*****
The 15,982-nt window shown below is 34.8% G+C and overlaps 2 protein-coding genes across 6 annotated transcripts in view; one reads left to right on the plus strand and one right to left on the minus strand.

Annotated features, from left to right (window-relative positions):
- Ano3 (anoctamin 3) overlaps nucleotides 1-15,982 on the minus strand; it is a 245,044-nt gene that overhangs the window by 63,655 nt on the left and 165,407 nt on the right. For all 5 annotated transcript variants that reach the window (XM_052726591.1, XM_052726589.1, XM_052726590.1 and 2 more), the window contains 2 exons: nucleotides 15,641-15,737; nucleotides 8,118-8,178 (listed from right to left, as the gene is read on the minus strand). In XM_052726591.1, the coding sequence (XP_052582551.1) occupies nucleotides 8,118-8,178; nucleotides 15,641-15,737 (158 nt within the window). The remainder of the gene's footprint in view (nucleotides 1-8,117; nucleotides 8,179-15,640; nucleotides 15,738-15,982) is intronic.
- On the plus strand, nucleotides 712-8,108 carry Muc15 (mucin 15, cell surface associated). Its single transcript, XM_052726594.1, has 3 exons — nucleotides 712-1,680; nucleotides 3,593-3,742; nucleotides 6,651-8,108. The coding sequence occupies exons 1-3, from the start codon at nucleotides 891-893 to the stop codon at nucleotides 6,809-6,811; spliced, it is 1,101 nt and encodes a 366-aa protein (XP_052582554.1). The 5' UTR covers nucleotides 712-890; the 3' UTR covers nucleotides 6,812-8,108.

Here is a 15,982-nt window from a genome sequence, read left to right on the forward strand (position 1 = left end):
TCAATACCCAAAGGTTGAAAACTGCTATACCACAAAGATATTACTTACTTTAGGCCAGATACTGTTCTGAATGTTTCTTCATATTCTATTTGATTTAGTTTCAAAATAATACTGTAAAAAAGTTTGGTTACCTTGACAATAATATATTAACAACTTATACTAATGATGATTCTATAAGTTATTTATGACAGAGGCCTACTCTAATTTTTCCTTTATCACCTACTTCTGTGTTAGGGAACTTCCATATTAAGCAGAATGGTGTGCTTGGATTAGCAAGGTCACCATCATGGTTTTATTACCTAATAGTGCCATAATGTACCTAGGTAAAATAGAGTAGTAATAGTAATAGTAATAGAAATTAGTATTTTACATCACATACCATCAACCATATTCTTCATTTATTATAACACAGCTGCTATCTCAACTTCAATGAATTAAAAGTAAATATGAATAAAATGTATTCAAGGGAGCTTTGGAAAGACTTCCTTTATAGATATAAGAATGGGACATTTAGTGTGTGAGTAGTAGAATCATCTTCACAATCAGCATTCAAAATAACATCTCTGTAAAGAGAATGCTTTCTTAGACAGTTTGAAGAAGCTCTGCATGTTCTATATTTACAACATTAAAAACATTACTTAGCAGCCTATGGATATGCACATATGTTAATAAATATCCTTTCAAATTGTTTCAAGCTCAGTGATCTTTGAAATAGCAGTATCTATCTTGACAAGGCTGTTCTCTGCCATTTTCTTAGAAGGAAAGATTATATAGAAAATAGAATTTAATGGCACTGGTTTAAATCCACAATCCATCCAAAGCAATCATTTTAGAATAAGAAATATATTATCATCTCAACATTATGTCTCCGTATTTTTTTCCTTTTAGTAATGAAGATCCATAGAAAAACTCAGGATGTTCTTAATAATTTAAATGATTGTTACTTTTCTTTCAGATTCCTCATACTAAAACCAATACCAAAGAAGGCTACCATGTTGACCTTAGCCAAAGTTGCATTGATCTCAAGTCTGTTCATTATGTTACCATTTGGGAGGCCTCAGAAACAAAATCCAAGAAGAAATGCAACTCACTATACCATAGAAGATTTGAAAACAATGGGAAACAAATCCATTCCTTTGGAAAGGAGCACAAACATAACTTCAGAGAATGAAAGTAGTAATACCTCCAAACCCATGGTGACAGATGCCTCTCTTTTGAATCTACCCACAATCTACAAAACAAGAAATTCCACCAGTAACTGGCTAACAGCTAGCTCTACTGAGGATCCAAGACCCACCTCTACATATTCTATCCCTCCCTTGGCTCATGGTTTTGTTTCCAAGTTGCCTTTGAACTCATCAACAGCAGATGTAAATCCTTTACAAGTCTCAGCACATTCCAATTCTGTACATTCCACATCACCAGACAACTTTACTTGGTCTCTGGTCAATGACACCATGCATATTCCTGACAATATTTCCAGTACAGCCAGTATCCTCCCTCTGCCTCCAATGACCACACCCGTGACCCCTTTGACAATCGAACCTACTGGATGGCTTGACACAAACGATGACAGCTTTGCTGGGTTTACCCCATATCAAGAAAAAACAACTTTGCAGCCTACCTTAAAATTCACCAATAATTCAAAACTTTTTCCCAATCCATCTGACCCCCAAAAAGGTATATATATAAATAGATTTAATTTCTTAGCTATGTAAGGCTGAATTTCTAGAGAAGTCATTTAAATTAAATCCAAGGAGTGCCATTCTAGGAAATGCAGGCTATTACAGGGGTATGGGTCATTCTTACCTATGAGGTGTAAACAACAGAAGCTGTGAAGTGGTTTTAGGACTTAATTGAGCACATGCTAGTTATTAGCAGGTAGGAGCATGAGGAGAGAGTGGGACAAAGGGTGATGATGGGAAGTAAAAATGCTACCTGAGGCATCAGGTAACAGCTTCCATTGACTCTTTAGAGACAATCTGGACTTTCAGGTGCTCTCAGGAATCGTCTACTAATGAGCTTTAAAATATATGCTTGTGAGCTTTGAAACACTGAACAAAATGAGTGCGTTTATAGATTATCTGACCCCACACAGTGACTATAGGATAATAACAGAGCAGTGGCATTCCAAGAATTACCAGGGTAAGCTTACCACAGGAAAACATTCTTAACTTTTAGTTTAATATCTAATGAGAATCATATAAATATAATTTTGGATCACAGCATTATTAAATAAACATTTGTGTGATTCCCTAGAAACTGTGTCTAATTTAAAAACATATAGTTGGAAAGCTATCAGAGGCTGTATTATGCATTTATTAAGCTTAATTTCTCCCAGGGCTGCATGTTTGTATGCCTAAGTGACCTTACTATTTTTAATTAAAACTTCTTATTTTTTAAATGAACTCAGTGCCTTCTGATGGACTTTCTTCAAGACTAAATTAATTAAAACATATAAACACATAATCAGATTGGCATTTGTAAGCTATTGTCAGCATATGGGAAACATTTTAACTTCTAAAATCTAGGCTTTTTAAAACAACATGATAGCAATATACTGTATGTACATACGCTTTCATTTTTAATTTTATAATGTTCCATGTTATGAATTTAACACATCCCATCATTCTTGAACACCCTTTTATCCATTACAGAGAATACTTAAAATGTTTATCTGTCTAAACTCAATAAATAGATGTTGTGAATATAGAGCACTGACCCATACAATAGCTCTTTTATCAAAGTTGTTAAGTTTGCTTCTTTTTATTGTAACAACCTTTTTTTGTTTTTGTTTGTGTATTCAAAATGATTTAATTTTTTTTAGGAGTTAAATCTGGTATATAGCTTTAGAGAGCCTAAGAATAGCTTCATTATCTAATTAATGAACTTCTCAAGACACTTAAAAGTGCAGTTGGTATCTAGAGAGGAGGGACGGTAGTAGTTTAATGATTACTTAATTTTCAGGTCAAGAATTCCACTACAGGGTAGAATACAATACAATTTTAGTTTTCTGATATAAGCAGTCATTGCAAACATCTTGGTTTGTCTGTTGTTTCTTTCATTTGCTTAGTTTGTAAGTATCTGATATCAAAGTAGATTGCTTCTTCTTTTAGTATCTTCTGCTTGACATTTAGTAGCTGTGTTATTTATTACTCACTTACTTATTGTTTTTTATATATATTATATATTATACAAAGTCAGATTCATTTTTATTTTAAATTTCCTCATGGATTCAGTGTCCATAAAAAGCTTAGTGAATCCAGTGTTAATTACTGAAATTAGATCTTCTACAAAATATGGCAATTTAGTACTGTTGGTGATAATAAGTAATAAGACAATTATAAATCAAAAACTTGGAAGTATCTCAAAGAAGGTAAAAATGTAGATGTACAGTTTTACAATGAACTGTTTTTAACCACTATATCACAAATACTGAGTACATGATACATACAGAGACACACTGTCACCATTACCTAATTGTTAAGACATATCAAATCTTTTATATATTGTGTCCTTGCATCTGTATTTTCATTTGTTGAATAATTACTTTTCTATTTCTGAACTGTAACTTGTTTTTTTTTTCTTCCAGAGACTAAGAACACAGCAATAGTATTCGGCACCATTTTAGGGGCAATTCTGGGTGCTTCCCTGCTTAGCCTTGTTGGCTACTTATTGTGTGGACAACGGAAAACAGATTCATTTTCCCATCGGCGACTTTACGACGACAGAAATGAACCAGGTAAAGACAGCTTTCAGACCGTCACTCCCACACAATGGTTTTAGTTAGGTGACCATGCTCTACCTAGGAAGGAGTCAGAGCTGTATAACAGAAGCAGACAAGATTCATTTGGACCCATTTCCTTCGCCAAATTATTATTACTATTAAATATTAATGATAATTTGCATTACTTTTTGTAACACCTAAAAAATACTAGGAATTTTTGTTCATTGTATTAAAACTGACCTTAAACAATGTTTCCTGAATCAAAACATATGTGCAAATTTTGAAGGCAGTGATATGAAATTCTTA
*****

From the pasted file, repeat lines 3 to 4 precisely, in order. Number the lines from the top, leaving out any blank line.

- Ano3 (anoctamin 3) overlaps nucleotides 1-15,982 on the minus strand; it is a 245,044-nt gene that overhangs the window by 63,655 nt on the left and 165,407 nt on the right. For all 5 annotated transcript variants that reach the window (XM_052726591.1, XM_052726589.1, XM_052726590.1 and 2 more), the window contains 2 exons: nucleotides 15,641-15,737; nucleotides 8,118-8,178 (listed from right to left, as the gene is read on the minus strand). In XM_052726591.1, the coding sequence (XP_052582551.1) occupies nucleotides 8,118-8,178; nucleotides 15,641-15,737 (158 nt within the window). The remainder of the gene's footprint in view (nucleotides 1-8,117; nucleotides 8,179-15,640; nucleotides 15,738-15,982) is intronic.
- On the plus strand, nucleotides 712-8,108 carry Muc15 (mucin 15, cell surface associated). Its single transcript, XM_052726594.1, has 3 exons — nucleotides 712-1,680; nucleotides 3,593-3,742; nucleotides 6,651-8,108. The coding sequence occupies exons 1-3, from the start codon at nucleotides 891-893 to the stop codon at nucleotides 6,809-6,811; spliced, it is 1,101 nt and encodes a 366-aa protein (XP_052582554.1). The 5' UTR covers nucleotides 712-890; the 3' UTR covers nucleotides 6,812-8,108.